Security software maker Credant announced Jan. 3 that it has won a deal to provide encryption technology for all laptops controlled by the U.S. General Services Administration, which could give the firm a leg-up in negotiations with other federal agencies looking for similar tools.
Credant, based in Addison, Texas, said that the GSA awarded it a contract to protect data stored on all laptops used within the Washington, D.C.-based agency, joining similar deals recently signed by the software maker with the federal governments Office of Personnel Management and Defense Finance and Accounting Services group.
The GSA, which employs roughly 13,000 federal workers and oversees a $66 billion annual procurement budget, traditionally has significant influence over the buying habits of other federal agencies, and its decision to choose Credant could help the firm win deals with other government bodies.
Most federal agencies are currently testing full-disk and file encryption technologies as they work to comply with a June 2006 White House mandate requiring them to encrypt the hard drives of all their laptops and mobile devices. The mandate was issued after a laptop was stolen from a worker at the U.S. Department of Veterans Affairs in May 2006 that held the personal data of an estimated 28.6 million current and former members of the military.
Estimated to be the largest mass installation of endpoint encryption software ever attempted, the federal government will distribute the security applications to millions of government-owned laptops between now and the end of March 2007, when the deadline for agencies to comply with the presidential mandate passes.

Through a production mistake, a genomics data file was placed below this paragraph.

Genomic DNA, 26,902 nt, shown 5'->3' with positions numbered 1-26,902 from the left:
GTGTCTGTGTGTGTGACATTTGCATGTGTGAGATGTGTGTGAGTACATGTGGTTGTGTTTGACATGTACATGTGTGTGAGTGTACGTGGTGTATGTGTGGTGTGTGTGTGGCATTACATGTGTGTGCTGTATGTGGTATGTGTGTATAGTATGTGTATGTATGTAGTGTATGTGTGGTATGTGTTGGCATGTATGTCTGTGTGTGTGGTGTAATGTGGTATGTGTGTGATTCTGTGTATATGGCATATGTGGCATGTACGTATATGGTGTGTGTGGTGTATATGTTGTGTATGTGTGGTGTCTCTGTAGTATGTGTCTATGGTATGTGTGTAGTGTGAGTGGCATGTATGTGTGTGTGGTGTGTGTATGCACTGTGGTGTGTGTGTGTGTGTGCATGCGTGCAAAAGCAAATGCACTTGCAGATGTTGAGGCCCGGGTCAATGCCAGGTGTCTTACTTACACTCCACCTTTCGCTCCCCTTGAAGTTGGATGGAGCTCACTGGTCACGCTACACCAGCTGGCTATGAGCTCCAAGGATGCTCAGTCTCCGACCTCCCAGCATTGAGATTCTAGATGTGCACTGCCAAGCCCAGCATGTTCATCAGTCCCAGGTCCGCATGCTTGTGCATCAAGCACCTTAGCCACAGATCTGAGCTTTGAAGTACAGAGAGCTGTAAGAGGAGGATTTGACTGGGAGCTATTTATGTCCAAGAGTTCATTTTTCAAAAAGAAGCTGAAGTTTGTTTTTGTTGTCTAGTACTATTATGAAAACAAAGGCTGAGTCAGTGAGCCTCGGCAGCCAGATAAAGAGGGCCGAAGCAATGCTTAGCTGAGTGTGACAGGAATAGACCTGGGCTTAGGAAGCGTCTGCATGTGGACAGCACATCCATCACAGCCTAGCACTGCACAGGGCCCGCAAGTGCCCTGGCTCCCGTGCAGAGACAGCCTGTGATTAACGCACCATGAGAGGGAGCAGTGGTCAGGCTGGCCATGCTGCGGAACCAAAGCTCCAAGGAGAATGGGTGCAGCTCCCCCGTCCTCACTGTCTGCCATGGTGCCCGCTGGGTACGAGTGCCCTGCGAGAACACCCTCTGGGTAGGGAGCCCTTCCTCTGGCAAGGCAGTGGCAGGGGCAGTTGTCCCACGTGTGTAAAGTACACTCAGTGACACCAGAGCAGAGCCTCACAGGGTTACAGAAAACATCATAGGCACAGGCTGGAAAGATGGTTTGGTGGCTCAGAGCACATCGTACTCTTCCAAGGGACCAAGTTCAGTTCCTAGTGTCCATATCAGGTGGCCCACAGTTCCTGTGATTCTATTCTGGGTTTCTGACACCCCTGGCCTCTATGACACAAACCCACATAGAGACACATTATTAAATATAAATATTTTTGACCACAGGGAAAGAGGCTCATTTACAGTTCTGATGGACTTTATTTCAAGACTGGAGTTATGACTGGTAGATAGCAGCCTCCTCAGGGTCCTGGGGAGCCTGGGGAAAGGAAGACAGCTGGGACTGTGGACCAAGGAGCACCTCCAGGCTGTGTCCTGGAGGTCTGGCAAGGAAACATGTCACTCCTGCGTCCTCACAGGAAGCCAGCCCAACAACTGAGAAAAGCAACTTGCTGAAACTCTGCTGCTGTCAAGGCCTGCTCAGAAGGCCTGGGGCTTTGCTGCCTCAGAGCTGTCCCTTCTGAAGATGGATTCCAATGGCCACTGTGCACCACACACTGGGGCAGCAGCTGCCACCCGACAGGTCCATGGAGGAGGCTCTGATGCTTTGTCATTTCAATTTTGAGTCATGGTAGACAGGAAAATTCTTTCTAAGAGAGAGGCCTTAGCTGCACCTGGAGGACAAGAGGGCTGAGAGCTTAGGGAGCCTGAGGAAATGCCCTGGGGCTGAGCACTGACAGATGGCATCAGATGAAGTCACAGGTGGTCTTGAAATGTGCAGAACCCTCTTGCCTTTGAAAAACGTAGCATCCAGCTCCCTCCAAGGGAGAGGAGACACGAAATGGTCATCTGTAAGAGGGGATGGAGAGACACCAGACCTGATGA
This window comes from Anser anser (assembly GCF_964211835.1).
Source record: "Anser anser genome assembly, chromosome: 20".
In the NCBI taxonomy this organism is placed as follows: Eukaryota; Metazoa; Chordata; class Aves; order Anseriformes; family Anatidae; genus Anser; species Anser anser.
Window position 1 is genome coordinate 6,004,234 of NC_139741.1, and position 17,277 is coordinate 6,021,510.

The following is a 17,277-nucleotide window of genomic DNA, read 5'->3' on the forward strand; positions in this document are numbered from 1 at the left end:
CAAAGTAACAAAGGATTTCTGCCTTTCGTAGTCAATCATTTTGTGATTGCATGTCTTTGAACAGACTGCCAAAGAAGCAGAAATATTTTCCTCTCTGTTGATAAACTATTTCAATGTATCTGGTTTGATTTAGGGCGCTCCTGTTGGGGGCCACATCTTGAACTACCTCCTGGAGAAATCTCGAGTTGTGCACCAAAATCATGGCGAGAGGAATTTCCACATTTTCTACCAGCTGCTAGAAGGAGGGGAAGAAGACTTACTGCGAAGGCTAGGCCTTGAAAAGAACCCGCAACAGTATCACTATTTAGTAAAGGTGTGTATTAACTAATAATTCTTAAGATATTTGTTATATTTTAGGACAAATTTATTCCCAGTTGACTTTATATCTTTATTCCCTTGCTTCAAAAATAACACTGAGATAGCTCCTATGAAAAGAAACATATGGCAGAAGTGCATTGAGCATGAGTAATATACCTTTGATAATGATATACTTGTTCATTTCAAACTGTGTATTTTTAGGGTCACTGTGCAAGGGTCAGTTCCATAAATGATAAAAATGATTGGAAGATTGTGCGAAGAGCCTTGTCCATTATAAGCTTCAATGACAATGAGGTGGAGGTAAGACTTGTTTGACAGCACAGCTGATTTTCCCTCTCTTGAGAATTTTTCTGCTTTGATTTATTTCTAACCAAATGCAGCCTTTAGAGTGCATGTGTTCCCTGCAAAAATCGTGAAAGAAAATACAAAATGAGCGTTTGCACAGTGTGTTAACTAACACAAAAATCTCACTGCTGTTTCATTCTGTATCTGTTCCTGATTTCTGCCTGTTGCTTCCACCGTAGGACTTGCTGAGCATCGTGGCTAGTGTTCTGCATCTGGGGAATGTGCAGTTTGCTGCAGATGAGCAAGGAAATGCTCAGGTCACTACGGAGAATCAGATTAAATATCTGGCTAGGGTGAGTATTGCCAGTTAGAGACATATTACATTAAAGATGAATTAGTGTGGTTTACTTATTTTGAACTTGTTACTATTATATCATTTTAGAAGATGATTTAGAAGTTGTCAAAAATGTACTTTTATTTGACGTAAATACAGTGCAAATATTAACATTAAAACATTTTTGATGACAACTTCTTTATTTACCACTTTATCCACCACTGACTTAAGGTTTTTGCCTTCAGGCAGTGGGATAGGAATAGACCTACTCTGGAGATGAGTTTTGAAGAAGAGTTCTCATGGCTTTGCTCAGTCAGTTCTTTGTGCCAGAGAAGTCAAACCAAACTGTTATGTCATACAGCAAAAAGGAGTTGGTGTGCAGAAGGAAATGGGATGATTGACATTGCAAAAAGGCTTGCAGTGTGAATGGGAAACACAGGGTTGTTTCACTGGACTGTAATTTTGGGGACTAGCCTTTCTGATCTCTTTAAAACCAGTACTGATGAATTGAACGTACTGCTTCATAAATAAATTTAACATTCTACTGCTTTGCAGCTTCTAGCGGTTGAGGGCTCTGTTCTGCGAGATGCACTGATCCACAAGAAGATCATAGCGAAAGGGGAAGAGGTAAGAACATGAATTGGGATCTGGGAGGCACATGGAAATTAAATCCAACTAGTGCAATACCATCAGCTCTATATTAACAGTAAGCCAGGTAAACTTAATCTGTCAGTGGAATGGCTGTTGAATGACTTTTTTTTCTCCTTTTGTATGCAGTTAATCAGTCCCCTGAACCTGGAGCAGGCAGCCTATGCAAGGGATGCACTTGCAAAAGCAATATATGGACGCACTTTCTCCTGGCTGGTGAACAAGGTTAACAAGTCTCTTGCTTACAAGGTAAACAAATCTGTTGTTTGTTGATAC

Among the other vendors vying for the lucrative federal laptop encryption deals are many of the largest players in the space, including Mobile Armor, Pointsec, SafeNet and Seagate, along with Credant.
For its part, the Department of Veterans Affairs selected software from another vendor, San Francisco-based GuardianEdge, to encrypt data on all of its laptops. The implementation program is being performed by integrator Systems Made Simple, based in Syracuse, N.Y.
Under the GSA contract, Credant and Ashburn, Va.-based integrator Intelligent Decisions will implement centrally managed encryption software and provide related support services to the agency.
Encryption software makers are not the only technology providers benefiting from the drive for increased security for the nations federally operated IT assets. In mid-December 2006, anti-virus specialist McAfee announced a new deal with the U.S. Department of Agriculture to help defend the agencys messaging systems from spam, phishing, spyware and virus attacks.
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